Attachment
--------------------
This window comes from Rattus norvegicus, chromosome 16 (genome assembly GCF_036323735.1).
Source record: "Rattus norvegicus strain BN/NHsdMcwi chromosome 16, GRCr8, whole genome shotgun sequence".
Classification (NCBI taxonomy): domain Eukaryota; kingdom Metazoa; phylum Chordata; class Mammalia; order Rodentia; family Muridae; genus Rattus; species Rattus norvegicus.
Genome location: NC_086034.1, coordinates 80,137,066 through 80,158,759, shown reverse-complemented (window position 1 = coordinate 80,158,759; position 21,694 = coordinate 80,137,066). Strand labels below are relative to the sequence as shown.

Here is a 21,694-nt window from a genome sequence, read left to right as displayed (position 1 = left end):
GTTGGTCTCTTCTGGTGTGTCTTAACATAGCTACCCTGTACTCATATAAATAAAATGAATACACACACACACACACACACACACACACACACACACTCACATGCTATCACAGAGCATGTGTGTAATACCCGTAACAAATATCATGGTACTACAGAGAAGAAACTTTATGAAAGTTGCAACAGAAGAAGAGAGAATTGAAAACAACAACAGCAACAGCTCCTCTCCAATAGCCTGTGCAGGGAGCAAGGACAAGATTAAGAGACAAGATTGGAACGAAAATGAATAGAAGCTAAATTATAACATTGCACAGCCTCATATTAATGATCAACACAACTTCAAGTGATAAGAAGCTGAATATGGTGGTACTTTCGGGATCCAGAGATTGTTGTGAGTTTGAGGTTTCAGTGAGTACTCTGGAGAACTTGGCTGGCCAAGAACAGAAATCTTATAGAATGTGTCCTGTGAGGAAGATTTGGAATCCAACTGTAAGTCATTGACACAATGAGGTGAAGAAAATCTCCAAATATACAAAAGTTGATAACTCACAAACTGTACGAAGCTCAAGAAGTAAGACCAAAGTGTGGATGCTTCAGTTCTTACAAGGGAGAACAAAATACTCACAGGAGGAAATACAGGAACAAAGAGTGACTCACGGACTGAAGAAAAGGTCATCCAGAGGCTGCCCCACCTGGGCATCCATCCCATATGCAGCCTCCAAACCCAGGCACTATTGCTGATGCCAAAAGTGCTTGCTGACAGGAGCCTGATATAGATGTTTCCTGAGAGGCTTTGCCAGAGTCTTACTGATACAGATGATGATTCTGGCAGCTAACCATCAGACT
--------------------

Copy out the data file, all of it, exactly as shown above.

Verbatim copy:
This window comes from Rattus norvegicus, chromosome 16 (genome assembly GCF_036323735.1).
Source record: "Rattus norvegicus strain BN/NHsdMcwi chromosome 16, GRCr8, whole genome shotgun sequence".
Classification (NCBI taxonomy): domain Eukaryota; kingdom Metazoa; phylum Chordata; class Mammalia; order Rodentia; family Muridae; genus Rattus; species Rattus norvegicus.
Genome location: NC_086034.1, coordinates 80,137,066 through 80,158,759, shown reverse-complemented (window position 1 = coordinate 80,158,759; position 21,694 = coordinate 80,137,066). Strand labels below are relative to the sequence as shown.

Here is a 21,694-nt window from a genome sequence, read left to right as displayed (position 1 = left end):
GTTGGTCTCTTCTGGTGTGTCTTAACATAGCTACCCTGTACTCATATAAATAAAATGAATACACACACACACACACACACACACACACACACACACTCACATGCTATCACAGAGCATGTGTGTAATACCCGTAACAAATATCATGGTACTACAGAGAAGAAACTTTATGAAAGTTGCAACAGAAGAAGAGAGAATTGAAAACAACAACAGCAACAGCTCCTCTCCAATAGCCTGTGCAGGGAGCAAGGACAAGATTAAGAGACAAGATTGGAACGAAAATGAATAGAAGCTAAATTATAACATTGCACAGCCTCATATTAATGATCAACACAACTTCAAGTGATAAGAAGCTGAATATGGTGGTACTTTCGGGATCCAGAGATTGTTGTGAGTTTGAGGTTTCAGTGAGTACTCTGGAGAACTTGGCTGGCCAAGAACAGAAATCTTATAGAATGTGTCCTGTGAGGAAGATTTGGAATCCAACTGTAAGTCATTGACACAATGAGGTGAAGAAAATCTCCAAATATACAAAAGTTGATAACTCACAAACTGTACGAAGCTCAAGAAGTAAGACCAAAGTGTGGATGCTTCAGTTCTTACAAGGGAGAACAAAATACTCACAGGAGGAAATACAGGAACAAAGAGTGACTCACGGACTGAAGAAAAGGTCATCCAGAGGCTGCCCCACCTGGGCATCCATCCCATATGCAGCCTCCAAACCCAGGCACTATTGCTGATGCCAAAAGTGCTTGCTGACAGGAGCCTGATATAGATGTTTCCTGAGAGGCTTTGCCAGAGTCTTACTGATACAGATGATGATTCTGGCAGCTAACCATCAGACT